The state government is prohibited from using public money for lobbying services, but the prohibition does not extend to cities, said Tim Sorrells, a spokesman for the Texas Ethics Commission. City officials say professional on-the-ground lobbyists are vital to help cities with their legislative needs, although some taxpayer advocates criticize the expenditure of tax money to private lobbying firms.
“People who make that charge really haven’t worked in the trenches down here,” said Miller, the HillCo executive. “If you’re down here part-time, then you won’t be successful.”
‘Biggest, baddest partner’
Shetter said coalition officials considered other firms but agreed that HillCo, with its track record for success, had the best chance of reversing North Texas’ fortunes from the previous legislative session. “You want sort of the biggest, baddest partner you can get,” the Burleson mayor said.
The coalition has paid HillCo a portion of its $100,000 contract for transportation lobbying and is paying the remainder on a monthly basis, said Suhm, the executive director. Fort Worth is finalizing its $100,000 transportation contract to HillCo after it was approved by the City Council on Tuesday, said Reid Rector, the city’s director of governmental relations.
The fee for transportation lobbying, he said, is separate from Fort Worth’s $93,000 contract with HillCo to represent the city’s other legislative issues in Austin, Rector said.
The Arlington City Council expanded its professional services contract with HillCo on Dec. 2 to pay the company an additional $75,000 to “promote a regional transportation system,” according the council’s minutes.
Under a contract approved by the Arlington council Sept. 2, the city is paying HillCo $8,000 per month for the five months of the legislative session and $6,667 per month when the Legislature is not in session. The council also authorized $36,500 for a legislative consultant in another contract modification with HillCo on Feb. 3, according to council minutes.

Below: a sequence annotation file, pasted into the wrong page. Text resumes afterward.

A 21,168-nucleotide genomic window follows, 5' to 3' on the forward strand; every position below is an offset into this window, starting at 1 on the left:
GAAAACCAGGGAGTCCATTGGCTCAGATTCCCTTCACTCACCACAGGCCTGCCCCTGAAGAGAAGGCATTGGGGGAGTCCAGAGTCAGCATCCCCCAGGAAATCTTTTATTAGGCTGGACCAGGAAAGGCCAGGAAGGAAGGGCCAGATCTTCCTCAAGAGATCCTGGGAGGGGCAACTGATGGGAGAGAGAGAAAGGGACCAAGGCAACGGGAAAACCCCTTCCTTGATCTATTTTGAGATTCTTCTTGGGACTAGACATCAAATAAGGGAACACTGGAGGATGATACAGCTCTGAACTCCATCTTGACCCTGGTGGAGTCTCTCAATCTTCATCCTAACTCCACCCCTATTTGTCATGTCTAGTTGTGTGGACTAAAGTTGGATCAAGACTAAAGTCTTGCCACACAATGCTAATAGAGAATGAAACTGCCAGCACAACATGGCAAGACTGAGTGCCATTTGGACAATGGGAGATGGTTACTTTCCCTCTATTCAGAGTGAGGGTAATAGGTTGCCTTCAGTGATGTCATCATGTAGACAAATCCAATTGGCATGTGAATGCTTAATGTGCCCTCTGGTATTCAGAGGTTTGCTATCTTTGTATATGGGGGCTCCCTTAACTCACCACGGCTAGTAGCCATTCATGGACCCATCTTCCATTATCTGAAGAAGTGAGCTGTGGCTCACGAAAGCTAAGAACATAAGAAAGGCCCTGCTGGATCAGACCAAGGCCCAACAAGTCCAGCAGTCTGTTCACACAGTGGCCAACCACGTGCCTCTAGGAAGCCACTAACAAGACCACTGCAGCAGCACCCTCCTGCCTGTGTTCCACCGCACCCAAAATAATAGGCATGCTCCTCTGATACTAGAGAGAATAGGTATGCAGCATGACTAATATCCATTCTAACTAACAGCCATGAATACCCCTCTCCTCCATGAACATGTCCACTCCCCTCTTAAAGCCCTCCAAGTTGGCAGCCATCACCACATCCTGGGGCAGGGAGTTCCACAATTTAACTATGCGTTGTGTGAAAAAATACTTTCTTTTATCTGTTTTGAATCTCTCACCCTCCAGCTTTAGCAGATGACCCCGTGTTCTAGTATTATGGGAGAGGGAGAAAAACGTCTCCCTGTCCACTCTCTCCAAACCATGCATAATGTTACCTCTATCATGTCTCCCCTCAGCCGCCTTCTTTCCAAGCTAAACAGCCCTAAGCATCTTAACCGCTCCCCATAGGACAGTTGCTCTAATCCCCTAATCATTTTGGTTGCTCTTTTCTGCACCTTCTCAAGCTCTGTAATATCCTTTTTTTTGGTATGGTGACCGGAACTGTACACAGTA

Amassing resources for victory
Shetter and Trevino said the ultimate cost of the lobbying effort on the transportation bill has not been determined. The coalition, they said, felt that it is necessary to ask its suburban members to contribute to the effort, both to raise additional money and to give them a stronger stake in the outcome.
“We’re talking about millions of dollars of economic development,” Shetter said. “When you’re trying to get something like that for a region, you don’t want to do things on the cheap. I want to make sure we have all the resources we need to see this thing through to the end.”
Miller, HillCo’s co-founder, said that he was unaware of the request for the additional payments from coalition members.
“I’m happy that people see the value of hiring us and want to see us paid,” he said. “That’s encouraging.”
Miller said HillCo met with North Texas officials throughout the summer before getting the green light to take the lead on the transportation bill. The company’s lobbyists are working en masse to pass the legislation, he said, adding that HillCo is engaged in the most comprehensive deployment of “manpower and womanpower” since he co-founded the firm more than a decade ago.
“I’ve seen more HillCo people at these meetings than any other deal I’ve done,” Miller said. “We have a big pool of talent, and we’re deploying it as fast and furiously as we can.”
Although elected officials also participate in the effort and make contact with lawmakers, Miller said, HillCo is “quarterbacking the play” and directing strategy.
“We have to persuade people to support it, to find ways to make it attractive to them,” he said. “Or to persuade them that their opposition is unwarranted. It’s a classic lobby deal.”
A fundamental challenge, Miller said, is to convince lawmakers that the 2009 bill is not the same one the Legislature considered in 2007.
“The principal thing we’re fighting is the history of the bill,” he said. “It’s a totally new bill, and we have to re-educate people.”